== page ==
When I set out on my journey I suspected The Great Recession had changed America forever. I wasn’t surprised to have my suspicion confirmed. What did surprise me was how deeply the downturn reached into the American psyche.
The two prime examples:
  • The male ego – it’s no secret that in many homes, both spouses have careers. The surprise here was how many men took a blow to their testosterone when they lost their jobs while their wives kept theirs. “I’ve always seen myself as being able to provide for my family,” they told me. “It’s been a huge blow to my self-esteem that I am not the one putting the bread on the table.”
  • Parenting – “The recession made me change the way I parent my children,” was a surprisingly common theme. “It used to be that I gave my kids whatever they needed or wanted. Now, they have to know how hard it is to pay for those things.”
Some other recurring themes:
  •  “We were forced to cut spending on a lot of things we didn’t really need. We don’t go out to the movies or for dinner as much as we used to.”
  • “I’ve become much more conservative in how I manage my personal finances. Even when this thing is over, I will never go back to the old way of just spending money because I can.”
  • “I was forced to dip into my savings (in many cases to the tune of five figures). As a result, I’m making sure I save more.”
  • “We are taking vacations closer to home.” From the couple in the equestrian campground near Spokane, “We used to go wherever we wanted. Now, we have to save for a month to come here, just 15 minutes from home.” To the family from Chicago, “We really couldn’t afford a distant vacation this year, so we just drove to Springfield (IL).”
  • “I had to turn to my family for help.” And, it wasn’t only kids going back to Mom & Dad; I talked to fathers living with their kids and Aunts/Uncles living with nieces or nephews.
  • “The whole experience made me stronger and tougher.”
  • “I’m much more skeptical about what I hear and whom I trust.” Sadly, I heard this more and more from young people.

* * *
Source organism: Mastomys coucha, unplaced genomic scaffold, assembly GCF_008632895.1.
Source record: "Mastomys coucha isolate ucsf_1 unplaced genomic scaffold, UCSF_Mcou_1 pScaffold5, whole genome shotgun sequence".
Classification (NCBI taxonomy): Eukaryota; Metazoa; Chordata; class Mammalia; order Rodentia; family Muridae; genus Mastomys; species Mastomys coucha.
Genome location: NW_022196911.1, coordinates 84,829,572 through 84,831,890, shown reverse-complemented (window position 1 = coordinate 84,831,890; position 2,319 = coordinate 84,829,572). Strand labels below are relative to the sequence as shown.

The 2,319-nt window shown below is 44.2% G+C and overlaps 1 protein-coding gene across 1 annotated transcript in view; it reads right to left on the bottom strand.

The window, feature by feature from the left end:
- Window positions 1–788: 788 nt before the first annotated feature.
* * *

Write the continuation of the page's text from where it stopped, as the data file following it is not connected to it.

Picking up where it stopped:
• “Looks like I’ll be working a few more years before I can retire.” Whether they had to dip into their retirement funds or their funds took a dive, many Americans’ later years look a lot different now.

  • American Flags – A major trend and not a surprising one – yes, there is the widespread mistrust and disgust with the aforementioned denizens of D.C. Yet, we still love America. I saw American Flags displayed everywhere; on downtown streets, flying from front porches, from business storefronts and in store windows. I saw American Flag decals on countless pickup trucks, RVs and family sedans. Even in a town that is wallowing in poverty and dying, I saw in a city park the biggest American Flag I’ve ever seen proudly waving in a stiff breeze.
  • The Wind in the Willows – Like a soft southern breeze, the wind energy production industry has quietly established itself in America. Regardless of geography, huge wind farms are everywhere.

I don’t know if you can call the next item a trend, per se but I must write about this American subculture. I preferred to find campsites in publicly owned properties, national parks or forests, Army Corps of Engineers’ sites, state, county or city parks. When there were no public facilities near a place I wanted to visit, I resorted to private campgrounds, RV or trailer parks.